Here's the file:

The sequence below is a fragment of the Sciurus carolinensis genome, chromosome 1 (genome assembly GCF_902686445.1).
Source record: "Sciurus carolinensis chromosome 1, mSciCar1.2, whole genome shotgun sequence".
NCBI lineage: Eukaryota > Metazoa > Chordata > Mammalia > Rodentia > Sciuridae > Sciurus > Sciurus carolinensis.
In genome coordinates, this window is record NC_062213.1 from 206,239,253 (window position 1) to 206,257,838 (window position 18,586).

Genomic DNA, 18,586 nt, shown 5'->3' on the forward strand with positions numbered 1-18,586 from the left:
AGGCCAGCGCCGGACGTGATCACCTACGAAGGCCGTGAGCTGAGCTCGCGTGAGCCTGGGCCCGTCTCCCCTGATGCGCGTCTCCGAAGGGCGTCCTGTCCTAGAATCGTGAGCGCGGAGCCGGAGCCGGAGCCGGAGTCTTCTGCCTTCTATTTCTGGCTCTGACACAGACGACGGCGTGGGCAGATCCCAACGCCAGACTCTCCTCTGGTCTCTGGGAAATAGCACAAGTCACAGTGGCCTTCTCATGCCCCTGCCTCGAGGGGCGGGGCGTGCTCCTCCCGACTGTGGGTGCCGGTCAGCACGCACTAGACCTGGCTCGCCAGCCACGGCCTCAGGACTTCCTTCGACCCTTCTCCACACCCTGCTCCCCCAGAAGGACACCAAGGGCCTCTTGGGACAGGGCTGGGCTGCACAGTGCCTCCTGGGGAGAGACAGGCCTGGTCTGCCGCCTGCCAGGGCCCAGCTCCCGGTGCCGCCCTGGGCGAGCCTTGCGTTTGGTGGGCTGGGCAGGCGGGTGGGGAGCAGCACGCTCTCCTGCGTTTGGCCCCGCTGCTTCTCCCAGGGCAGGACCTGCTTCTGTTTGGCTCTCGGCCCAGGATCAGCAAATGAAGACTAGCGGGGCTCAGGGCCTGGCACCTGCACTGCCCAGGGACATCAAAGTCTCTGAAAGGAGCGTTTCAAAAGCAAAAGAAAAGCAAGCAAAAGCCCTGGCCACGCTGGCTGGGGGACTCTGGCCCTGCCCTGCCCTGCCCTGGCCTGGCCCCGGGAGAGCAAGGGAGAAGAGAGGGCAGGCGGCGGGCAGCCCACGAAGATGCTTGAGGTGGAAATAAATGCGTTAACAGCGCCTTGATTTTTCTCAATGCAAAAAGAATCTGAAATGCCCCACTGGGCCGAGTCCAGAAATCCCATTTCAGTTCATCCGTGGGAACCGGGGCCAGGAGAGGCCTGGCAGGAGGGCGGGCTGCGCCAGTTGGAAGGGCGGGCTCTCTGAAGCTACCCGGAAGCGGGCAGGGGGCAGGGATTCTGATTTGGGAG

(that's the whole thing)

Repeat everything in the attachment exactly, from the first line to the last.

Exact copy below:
The sequence below is a fragment of the Sciurus carolinensis genome, chromosome 1 (genome assembly GCF_902686445.1).
Source record: "Sciurus carolinensis chromosome 1, mSciCar1.2, whole genome shotgun sequence".
NCBI lineage: Eukaryota > Metazoa > Chordata > Mammalia > Rodentia > Sciuridae > Sciurus > Sciurus carolinensis.
In genome coordinates, this window is record NC_062213.1 from 206,239,253 (window position 1) to 206,257,838 (window position 18,586).

Genomic DNA, 18,586 nt, shown 5'->3' on the forward strand with positions numbered 1-18,586 from the left:
AGGCCAGCGCCGGACGTGATCACCTACGAAGGCCGTGAGCTGAGCTCGCGTGAGCCTGGGCCCGTCTCCCCTGATGCGCGTCTCCGAAGGGCGTCCTGTCCTAGAATCGTGAGCGCGGAGCCGGAGCCGGAGCCGGAGTCTTCTGCCTTCTATTTCTGGCTCTGACACAGACGACGGCGTGGGCAGATCCCAACGCCAGACTCTCCTCTGGTCTCTGGGAAATAGCACAAGTCACAGTGGCCTTCTCATGCCCCTGCCTCGAGGGGCGGGGCGTGCTCCTCCCGACTGTGGGTGCCGGTCAGCACGCACTAGACCTGGCTCGCCAGCCACGGCCTCAGGACTTCCTTCGACCCTTCTCCACACCCTGCTCCCCCAGAAGGACACCAAGGGCCTCTTGGGACAGGGCTGGGCTGCACAGTGCCTCCTGGGGAGAGACAGGCCTGGTCTGCCGCCTGCCAGGGCCCAGCTCCCGGTGCCGCCCTGGGCGAGCCTTGCGTTTGGTGGGCTGGGCAGGCGGGTGGGGAGCAGCACGCTCTCCTGCGTTTGGCCCCGCTGCTTCTCCCAGGGCAGGACCTGCTTCTGTTTGGCTCTCGGCCCAGGATCAGCAAATGAAGACTAGCGGGGCTCAGGGCCTGGCACCTGCACTGCCCAGGGACATCAAAGTCTCTGAAAGGAGCGTTTCAAAAGCAAAAGAAAAGCAAGCAAAAGCCCTGGCCACGCTGGCTGGGGGACTCTGGCCCTGCCCTGCCCTGCCCTGGCCTGGCCCCGGGAGAGCAAGGGAGAAGAGAGGGCAGGCGGCGGGCAGCCCACGAAGATGCTTGAGGTGGAAATAAATGCGTTAACAGCGCCTTGATTTTTCTCAATGCAAAAAGAATCTGAAATGCCCCACTGGGCCGAGTCCAGAAATCCCATTTCAGTTCATCCGTGGGAACCGGGGCCAGGAGAGGCCTGGCAGGAGGGCGGGCTGCGCCAGTTGGAAGGGCGGGCTCTCTGAAGCTACCCGGAAGCGGGCAGGGGGCAGGGATTCTGATTTGGGAG